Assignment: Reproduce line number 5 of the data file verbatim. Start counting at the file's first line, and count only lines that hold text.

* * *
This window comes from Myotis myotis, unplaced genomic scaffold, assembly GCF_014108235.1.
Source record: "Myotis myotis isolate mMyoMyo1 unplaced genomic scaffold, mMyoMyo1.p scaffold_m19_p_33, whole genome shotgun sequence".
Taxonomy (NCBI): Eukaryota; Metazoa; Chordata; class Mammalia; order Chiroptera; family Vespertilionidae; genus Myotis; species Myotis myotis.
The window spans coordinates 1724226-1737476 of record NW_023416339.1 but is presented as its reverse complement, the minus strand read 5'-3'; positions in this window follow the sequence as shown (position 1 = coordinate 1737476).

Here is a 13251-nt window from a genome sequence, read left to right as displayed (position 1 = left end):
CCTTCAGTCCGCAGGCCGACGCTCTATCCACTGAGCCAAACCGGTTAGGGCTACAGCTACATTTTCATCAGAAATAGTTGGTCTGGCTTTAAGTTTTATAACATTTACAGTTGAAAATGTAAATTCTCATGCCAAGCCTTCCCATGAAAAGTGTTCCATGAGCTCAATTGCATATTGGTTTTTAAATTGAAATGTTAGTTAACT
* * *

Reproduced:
Here is a 13251-nt window from a genome sequence, read left to right as displayed (position 1 = left end):